Referring now to FIGS. 1 and 2, an interior of a cooking cavity 2 of a food cooking oven, for example, for professional kitchens, includes a motor-driven fan 1 arranged on a rear side of said cooking cavity 2. Appropriate arrangements (not shown) to generate and propagate microwaves inside said cooking cavity can also be provided, for instance of the type described in the European patent application no. 90119715 filed by the same applicant.
Food contained in said cooking cavity may be processed in a number of different ways, such as for instance by forced-draft circulation of hot air produced by suitable gas-fired or electric heat generating means (not shown) of some known type, by steaming, by a combination of steaming and forced-convection hot air, or by microwaves alone or combined with forced-convection hot air and/or steam.
The oven also comprises a humidity measurement arrangement 3, such as a probe, according to the present invention, which is shown housed in the cooking cavity 2 and is arranged to operate in a way that is described below. Such an arrangement substantially includes probe means adapted to measure partial pressure of oxygen inside the cooking cavity with respect to the external environment. Said probe means are appropriately arranged and insulated to exclude any interference by the other gases present in the cooking cavity. It is well known that, based on such a measurement, the value of the humidity prevailing in the cooking cavity can then be inferred.
The state of the art in this particular field is briefly recalled here. A zirconium-oxide based probe for detecting oxygen concentrations generally includes a cell that features a pair of electrodes (usually of platinum) applied thereto, and which is kept at a constant temperature T (normally 350° C.). "Reference air" with a known and constant oxygen concentration is delivered on one of the two sides of the cell. By measuring with a suitable millivoltmeter the electromotive force of the cell, a direct indication of the concentration of oxygen in contact with the cell, on the "measurement" side thereof, is obtained. The above described method has for instance has found a wide application in the measurement of oxygen concentration in flue gases. On the other hand, it may be also used advantageously for measuring humidity in hightemperature air-steam mixtures.
Based on the assumption that the oxygen/nitrogen ratio in the air is constant, a measurement of the concentration of oxygen enables the percentage of a third gas, water vapor in this particular case, to be determined directly when the third gas is added to a sample of the air being measured. In fact, the presence of a third gas added to a sample of air has the effect of reducing in a proportional manner the presence of oxygen and nitrogen in the sample, as is shown in FIG. 5. As a result, determining the relative concentration of oxygen in such a sample, or in a particular room which was originally filled only with air, such as the interior of a cooking cavity at the beginning of the cooking process, allows the amount of gases, such as water vapor, introduced in and differing from the original components of the mixture to be determined as well.
Therefore, by using a normal zirconium-oxide probe along with an appropriate converter means it is possible to measure the humidity prevailing in air/steam mixtures at temperatures of up to approximately 600° C. It has been observed that the output signal from the probe is not affected to any significant extent by the variations in the temperature and humidity of the ambient air used as a reference.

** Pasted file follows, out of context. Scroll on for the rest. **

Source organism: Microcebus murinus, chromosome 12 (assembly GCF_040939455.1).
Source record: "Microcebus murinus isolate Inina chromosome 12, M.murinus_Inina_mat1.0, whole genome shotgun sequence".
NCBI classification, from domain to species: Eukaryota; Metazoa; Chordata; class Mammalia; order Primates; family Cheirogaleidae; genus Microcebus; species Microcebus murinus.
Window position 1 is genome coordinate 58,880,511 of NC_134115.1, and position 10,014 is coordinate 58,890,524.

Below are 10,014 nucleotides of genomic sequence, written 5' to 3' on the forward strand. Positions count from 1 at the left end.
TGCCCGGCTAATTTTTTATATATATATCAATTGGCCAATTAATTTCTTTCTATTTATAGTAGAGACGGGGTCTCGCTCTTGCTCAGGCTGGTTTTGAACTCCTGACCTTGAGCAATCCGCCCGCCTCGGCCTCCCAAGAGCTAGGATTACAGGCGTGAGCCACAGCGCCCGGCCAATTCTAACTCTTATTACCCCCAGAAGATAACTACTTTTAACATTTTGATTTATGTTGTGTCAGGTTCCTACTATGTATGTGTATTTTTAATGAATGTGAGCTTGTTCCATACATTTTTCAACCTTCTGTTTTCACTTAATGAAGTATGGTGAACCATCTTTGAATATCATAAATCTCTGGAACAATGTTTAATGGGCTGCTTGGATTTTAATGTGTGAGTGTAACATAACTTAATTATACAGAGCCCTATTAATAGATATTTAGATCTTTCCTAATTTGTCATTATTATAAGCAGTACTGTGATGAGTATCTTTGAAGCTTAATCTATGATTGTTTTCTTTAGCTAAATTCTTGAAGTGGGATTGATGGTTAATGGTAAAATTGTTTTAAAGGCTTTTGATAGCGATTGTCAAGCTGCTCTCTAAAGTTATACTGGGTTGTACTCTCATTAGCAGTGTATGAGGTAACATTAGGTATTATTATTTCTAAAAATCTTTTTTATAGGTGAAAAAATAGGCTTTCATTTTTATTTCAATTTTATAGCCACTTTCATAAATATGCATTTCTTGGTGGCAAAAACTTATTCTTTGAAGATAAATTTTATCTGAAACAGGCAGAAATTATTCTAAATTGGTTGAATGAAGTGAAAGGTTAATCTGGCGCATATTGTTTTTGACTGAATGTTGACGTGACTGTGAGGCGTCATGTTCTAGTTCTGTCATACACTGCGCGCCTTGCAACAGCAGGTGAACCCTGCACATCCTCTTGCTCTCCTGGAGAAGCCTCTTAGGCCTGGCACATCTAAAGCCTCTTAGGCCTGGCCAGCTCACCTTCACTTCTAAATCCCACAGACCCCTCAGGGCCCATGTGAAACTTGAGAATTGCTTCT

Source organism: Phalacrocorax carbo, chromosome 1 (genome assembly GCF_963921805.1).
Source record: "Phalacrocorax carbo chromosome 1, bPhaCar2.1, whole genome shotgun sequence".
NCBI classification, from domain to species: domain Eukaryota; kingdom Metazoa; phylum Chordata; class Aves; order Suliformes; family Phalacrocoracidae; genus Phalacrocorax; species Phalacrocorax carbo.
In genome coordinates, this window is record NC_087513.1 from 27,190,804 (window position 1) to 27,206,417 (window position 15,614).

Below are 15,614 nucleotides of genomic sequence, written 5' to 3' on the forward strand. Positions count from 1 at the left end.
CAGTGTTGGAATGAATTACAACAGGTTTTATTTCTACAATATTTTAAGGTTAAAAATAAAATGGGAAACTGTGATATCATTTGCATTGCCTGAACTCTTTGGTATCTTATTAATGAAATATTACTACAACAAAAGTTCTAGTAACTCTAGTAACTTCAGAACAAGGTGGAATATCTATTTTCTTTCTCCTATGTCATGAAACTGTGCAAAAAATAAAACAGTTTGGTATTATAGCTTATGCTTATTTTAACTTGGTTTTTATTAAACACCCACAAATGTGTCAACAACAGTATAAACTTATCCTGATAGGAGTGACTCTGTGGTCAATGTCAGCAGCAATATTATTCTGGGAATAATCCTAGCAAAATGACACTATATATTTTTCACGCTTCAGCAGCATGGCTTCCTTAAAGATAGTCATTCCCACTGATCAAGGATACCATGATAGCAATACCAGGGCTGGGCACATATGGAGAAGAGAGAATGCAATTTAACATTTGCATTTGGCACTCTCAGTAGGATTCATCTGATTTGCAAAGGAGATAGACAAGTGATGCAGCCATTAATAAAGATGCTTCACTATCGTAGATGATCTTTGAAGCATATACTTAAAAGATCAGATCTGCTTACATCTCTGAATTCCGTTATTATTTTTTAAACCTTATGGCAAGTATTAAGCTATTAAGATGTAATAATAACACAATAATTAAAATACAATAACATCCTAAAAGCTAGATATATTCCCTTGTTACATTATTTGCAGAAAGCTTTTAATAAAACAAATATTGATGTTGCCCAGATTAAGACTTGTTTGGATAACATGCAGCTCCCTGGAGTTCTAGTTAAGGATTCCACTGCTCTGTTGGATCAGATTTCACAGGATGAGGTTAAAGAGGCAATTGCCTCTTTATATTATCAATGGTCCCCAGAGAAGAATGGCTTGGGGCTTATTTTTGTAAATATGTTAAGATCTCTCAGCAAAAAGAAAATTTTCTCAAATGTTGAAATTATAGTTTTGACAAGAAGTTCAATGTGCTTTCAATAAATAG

Returning to FIGS. 1 and 2, the oven may further be provided with a boiler 4 for steam generation purposes, as well as an appropriate conduit 5 for delivering said steam from the boiler 4 to the cooking cavity 2.
The oven may be additionally provided with a flue riser 6 for exhausting flue gases and excess vapors, as well as a venting shutter 7 for shutting said flue riser for the purpose of adjusting the internal atmosphere in the oven cavity. The oven may be further provided with a conduit 8 for letting in water against blades of the fan 1 so as to produce an atomization effect when the water comes into contact with the heating elements. A corresponding shut-off valve 9 is associated with said conduit 8. Finally, a drain conduit 26 is connected to the bottom of said cooking cavity so as to enable residual liquids, such as fat, water and other cooking by-products, to be conveniently removed therefrom.
The present invention provides a cooking oven with a humidity measurement arrangement as described. The arrangement 3 and the cooking oven are adapted for a mutually compatible operation so as to optimize the performance capabilities of the oven.
Referring now to FIG. 3, the humidity measurement arrangement 3 includes zirconium oxide (ZrO2) based solid electrolyte 11, a layer of porous ceramics 12 protecting a porous platinum electrode 10 against corrosive agents, and a resistive element 27 to heat the zirconium oxide to a temperature of approximately 350° C. in view of increasing its electric conductivity.
This arrangement is accommodated in a recess 15 provided, preferably by press forming, in a wall 16 of the cooking cavity of the oven. The arrangement also comprises a surface of porous platinum 17 having a sealed tubular form which, like the afore cited electrode 10, acts as a catalytic-effect electrode to amplify the electromotive force that is generated. due to the difference between the partial pressure of the oxygen in the ambient air and the partial pressure in the cooking cavity.
Fat and other soiling particles from cooking ingredients could settle upon the internal electrode of said probe during the use of the oven, thereby sealing up the electrode and, as a result, putting the probe out of service. Thus, a fat filter or protective baffle 14 (such as a labyrinth or metal gauze) with fat and soil retaining properties is removably provided at the entrance 13 of the recess 11 that houses the probe.